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'Young Eagles' take flight in Fairbanks

  • Author: Rob Stapleton
  • Updated: September 30, 2016
  • Published May 18, 2011

Fairbanks lived up to its reputation of nice weather and golden hearts as Interior pilots rallied to help the Experimental Aircraft Association chapter 1129 fly for a Young Eagles event.

"We flew 66 young people with seven different aircraft," said Roger Weggle, secretary of EAA Chapter 1129. "The Seven aircraft were donated by local pilots who volunteered to fly the youngsters."

The Experimental Aircraft Association's Young Eagles program offers an educational introduction to aviation. Organized by each chapter, youth from 7-17 years old are provided with a ground school, explanations, and exposure to general aviation aircraft that includes a flight, and in some cases controlling the aircraft.

Nationwide, the co-chairmen of the Young Eagles are Chelsea " Sully" Sullenberger, and Jeff Skiles of the Hudson River airliner landing fame.

Children and their parents watched as plane after plane pulled up at the Sadler Business Plaza's Fixed Base Operator (FBO) at Fairbanks International Airport and unloaded their Young Eagle passengers, many of whom were waving and grinning from ear to ear.

The event, a yearly gathering at the Fairbanks International Airport, is also the Airport Appreciation Day. The EAA event was sponsored in part by Alaska Aero Fuels Inc., the Fairbanks International Airport, Arctic Air, Warbelow's Air Service, the Civil Air Patrol, the Federal Aviation Administration and other local air carriers and an RC aircraft club.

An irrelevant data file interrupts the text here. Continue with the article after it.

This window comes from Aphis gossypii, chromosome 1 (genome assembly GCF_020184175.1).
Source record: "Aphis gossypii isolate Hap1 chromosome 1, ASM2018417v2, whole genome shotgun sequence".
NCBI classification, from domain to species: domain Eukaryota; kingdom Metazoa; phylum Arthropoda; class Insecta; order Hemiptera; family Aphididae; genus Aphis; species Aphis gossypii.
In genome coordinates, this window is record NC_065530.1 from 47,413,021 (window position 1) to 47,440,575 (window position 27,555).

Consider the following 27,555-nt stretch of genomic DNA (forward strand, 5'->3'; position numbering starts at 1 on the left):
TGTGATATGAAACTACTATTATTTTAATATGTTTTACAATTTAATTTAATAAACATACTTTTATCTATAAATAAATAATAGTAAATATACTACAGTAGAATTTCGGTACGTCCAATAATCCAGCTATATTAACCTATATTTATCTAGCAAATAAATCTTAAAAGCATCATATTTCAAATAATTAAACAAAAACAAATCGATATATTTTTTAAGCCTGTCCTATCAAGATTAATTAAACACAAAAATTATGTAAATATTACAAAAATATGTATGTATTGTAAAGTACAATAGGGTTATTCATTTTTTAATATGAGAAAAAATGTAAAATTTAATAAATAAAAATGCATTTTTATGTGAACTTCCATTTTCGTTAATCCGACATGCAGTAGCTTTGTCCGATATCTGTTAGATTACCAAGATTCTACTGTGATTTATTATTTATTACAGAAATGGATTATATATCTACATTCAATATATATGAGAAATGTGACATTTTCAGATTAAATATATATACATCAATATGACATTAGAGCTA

The day started out at 7 a.m. when a pancake breakfast cooked by the EAA Chapter 1129 members for children and aviators until 11 a.m. As this breakfast was winding down groups of children visited different stations in the Saddler's hangar.

A particularly useful display of an airport layout provided by the FAA was staffed by Fairbanks air traffic controllers who explained the airport taxiway, ramp, hold short lines and runway markings to the Young Eagles. Each child was given a vest with their aircraft call sign and walked through a taxi and takeoff and landing on the runways of the 40 foot layout.

Once given a ground school the children were signed up to fly and given a waiver and a Young Eagles application form signed by each parent. The benefit of the YE program is that besides the free flights, each new Young Eagle receives a logbook, a certificate and a photograph. In addition each YE is eligible for a Sporty's online ground school for the FAA Private Pilot Knowledge test.

Once the knowledge test is passed, additional flight scholarships are available to complete the experience by earning a Private Pilot's license once they are 17 years old.

The event lasted until 2 p.m. and was enjoyed by the pilots, the children and the Farthest North Chapter of the EAA.

Contact Rob Stapleton at robstapleton(at)

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